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New audio cassettes with Dolby C show big advances

technofile  by al fasoldt

Columns and commentaries in a life-long dance with technology
 

Simple gray rule


New audio cassettes with Dolby C show big advances
 

By Al Fasoldt

Copyright © 1986, The Syracuse Newspapers

While the inventors of the latest digital audio components are exploring new ways of storing and reproducing sound, the old technology remains competitive. Signs that mass-produced cassette recordings are keeping up with improvements elsewhere come from a major recording company whose name cannot, at present, be revealed.

The secrecy is not a mystery. The company has not yet committed itself to the improved techniques, and simply wants to experiment with its cassette recordings and get the reaction of industry insiders and selected critics. I was sent two of the experimental tapes for evaluation.

They are both rock music recordings, not the best type for judging quality, but I put aside a few of my audiophile prejudices and tried to listen to them as a perceptive rock fan would. After repeated listening sessions, I came away encouraged and delighted.

The technology being tried out has two elements. The first is the use of higher quality blank tape and cassette shells.

Although tape itself is surprisingly cheap (less than 50 or 60 cents for the tape in a standard-quality cassette that retails for about $5), a small increase in the quality of tape stock can add up to a major added expense when hundreds of thousands or even millions of tapes are duplicated.

The shells used in most mass-produced cassette recordings are little more than protective coverings. Most of them do not have the guidance pins and wheels common to high-quality blank tapes such as those from TDK.

As far as I could tell, the shells of the two tapes I was sent still fell sort of the best from TDK, but they did seem better put together than previous shells from the same recording company. Internal tolerances are said to be tighter in the new shells in order to keep the tape from skewing when it passes over the playback head.

Of greater interest were the two small logos on the spines of the cassettes. They indicated that each tape was duplicated with the latest consumer noise-reduction technique, the Dolby type C system, and that each was processed through an HX Pro circuit. These represent the second element in the quality improvements.

Dolby C is built into nearly every cassette deck sold today. By a clever manipulation of signals during recording and playback, it is able to force tape noise far down below the level of the music.

Only a Dolby-C tape deck can get the full benefit of C-type tapes, but HX Pro is a distortion-reducing circuit that operates during recording only. Thus any playback machine - even an inexpensive Walkman player - will show an improved sound from HX Pro recordings. (The name, in its backward phraseology, stands for Headroom Extension, Professional-type.)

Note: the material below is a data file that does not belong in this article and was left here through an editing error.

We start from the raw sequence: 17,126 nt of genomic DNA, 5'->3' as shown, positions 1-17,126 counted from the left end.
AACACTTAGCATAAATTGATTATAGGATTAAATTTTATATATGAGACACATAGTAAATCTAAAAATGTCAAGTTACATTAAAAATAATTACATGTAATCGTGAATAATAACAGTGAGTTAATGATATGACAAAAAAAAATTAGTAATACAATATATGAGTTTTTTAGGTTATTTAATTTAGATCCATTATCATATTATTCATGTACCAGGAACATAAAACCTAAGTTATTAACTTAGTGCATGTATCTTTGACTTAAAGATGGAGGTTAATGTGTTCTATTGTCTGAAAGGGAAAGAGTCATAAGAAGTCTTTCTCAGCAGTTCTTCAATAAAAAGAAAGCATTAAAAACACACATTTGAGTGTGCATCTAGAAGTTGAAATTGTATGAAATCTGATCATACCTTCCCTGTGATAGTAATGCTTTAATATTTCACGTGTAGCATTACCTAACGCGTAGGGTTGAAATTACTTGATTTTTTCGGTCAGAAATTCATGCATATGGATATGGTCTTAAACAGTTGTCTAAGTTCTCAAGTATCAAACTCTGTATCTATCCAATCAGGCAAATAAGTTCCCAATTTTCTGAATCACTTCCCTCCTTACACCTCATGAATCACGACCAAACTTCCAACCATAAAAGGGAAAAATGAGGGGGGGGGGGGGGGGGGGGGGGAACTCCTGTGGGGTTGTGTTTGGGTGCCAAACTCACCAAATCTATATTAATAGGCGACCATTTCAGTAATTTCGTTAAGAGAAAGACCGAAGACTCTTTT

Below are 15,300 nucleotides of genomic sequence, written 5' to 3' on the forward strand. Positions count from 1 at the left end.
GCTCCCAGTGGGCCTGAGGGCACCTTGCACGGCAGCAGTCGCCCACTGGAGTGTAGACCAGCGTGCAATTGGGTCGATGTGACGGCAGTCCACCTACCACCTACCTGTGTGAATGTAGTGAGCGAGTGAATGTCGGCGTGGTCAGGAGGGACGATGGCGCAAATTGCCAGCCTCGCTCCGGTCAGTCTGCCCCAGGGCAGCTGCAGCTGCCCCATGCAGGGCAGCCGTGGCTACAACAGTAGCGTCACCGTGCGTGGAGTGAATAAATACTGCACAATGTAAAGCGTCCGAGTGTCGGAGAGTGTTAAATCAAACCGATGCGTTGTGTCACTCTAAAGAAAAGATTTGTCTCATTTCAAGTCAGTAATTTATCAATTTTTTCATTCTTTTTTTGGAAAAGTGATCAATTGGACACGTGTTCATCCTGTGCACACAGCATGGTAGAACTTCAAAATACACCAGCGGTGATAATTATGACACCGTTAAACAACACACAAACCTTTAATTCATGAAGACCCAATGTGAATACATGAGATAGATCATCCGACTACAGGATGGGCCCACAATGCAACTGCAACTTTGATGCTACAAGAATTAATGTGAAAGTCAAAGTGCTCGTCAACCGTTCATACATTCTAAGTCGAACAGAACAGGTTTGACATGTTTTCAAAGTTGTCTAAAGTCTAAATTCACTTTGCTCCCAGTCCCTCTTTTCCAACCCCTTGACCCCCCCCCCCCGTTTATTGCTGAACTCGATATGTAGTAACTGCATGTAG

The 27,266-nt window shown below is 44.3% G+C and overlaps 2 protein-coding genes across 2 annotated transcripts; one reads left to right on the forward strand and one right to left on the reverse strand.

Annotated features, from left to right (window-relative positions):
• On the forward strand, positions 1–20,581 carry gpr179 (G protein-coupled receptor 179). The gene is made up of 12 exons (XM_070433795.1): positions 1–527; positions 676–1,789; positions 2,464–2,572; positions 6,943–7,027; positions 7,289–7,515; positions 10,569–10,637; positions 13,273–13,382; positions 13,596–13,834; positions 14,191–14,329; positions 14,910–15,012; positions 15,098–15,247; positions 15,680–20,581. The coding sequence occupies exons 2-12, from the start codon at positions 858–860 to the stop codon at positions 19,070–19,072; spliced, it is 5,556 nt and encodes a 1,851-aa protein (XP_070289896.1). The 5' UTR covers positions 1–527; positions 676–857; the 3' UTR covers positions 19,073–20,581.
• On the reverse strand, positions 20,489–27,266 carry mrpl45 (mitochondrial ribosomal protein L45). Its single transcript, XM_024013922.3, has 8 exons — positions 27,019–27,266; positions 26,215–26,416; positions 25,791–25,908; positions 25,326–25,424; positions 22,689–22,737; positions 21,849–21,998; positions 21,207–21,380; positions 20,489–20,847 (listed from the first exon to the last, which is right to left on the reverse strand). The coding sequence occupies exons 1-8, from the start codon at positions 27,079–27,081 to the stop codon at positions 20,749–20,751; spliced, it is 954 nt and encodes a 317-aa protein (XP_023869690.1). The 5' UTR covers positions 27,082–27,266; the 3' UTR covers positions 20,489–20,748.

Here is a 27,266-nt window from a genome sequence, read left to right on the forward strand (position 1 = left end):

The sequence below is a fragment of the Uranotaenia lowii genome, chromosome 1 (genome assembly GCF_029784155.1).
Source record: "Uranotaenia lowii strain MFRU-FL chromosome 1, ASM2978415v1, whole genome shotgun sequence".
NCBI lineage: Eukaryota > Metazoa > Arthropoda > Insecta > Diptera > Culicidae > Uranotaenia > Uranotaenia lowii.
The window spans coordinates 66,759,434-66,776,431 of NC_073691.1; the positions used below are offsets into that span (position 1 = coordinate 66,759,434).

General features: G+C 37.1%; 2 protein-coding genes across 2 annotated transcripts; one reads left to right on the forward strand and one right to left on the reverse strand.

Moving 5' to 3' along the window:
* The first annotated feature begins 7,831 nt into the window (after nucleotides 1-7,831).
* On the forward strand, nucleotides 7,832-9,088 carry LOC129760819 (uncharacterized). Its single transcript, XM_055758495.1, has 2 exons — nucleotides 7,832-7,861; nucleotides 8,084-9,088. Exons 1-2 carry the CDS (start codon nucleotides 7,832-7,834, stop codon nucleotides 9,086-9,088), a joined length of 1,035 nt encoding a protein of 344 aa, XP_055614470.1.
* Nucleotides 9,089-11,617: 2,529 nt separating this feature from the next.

On e of the worries expressed privately by recording company executives is that tapes duplicated with Dolby-C encoding will be played back without complementary decoding. In other words, they might be played with a cassette deck's noise-reduction switch in the Dolby B" position - or listened to on a portable player without any noise reduction at all.

The Dolby company insists that in either case the tape will not sound bad. Admittedly, engineers say, a Dolby-C tape played without any decoding in playback will seem a little strange, since soft high-frequency sounds are greatly boosted in recording. But, these engineers maintain, a Dolby-C tape played back with Dolby-B decoding will sound fine.

To test these claims, I listened to the two tapes first without any noise reduction. They were slightly hissy, like the sound of a distant FM station. And, also like some of the distant FM stations that I can pull in were I live, they seemed lifeless and compressed while appearing too bright. Voices jumped out of an unnatural, sandpapery texture, as if someone at the studio had turned the treble control up all the way.

Next, I switched on the standard noise reduction system, Dolby B. The tapes immediately sounded normal. They did not sound good, but most rock recordings don't sound good anyway; they had adequate "punch" but not a real sense of lifelike dynamic range.

Finally, switching in the Dolby-C circuit of the Revox B215 cassette deck that I was using revealed subtleties in both tapes that I had missed before. Tape noise dropped from the now-you-hear-it to the now-you-don't category, and all the sounds that I could identify - at least all the acoustic sounds, ones that weren't synthesized - seemed richer and snappier. Voices, in particular, gained a clarity that made lyrics easier to understand and easier to enjoy.

The comparison listening made it clear that tapes made with HX Pro and Dolby C can sound excellent when mass-produced. The surprise was that they could sound acceptable when played back using Dolby-B circuitry.

This is good news for music lovers. If recording companies - especially the large corporation that made my experimental tapes - can persuade record and tape stores to stock only Dolby-C tapes instead of both Dolby-B and Dolby-C versions, consumers will find a better selection of higher quality recordings. And prices should come down if duplicate inventories are avoided.

However, such a move may be far off, since the unknown factor is whether most large recording companies are even interested in Dolby C at all.

Small audiophile labels have been selling Dolby-C tapes for some time, but the major firms have yet to commit themselves to the new system. Until that happens, such recordings as the two special tapes I received will be no more than tantalizing reminders of a superior technology.


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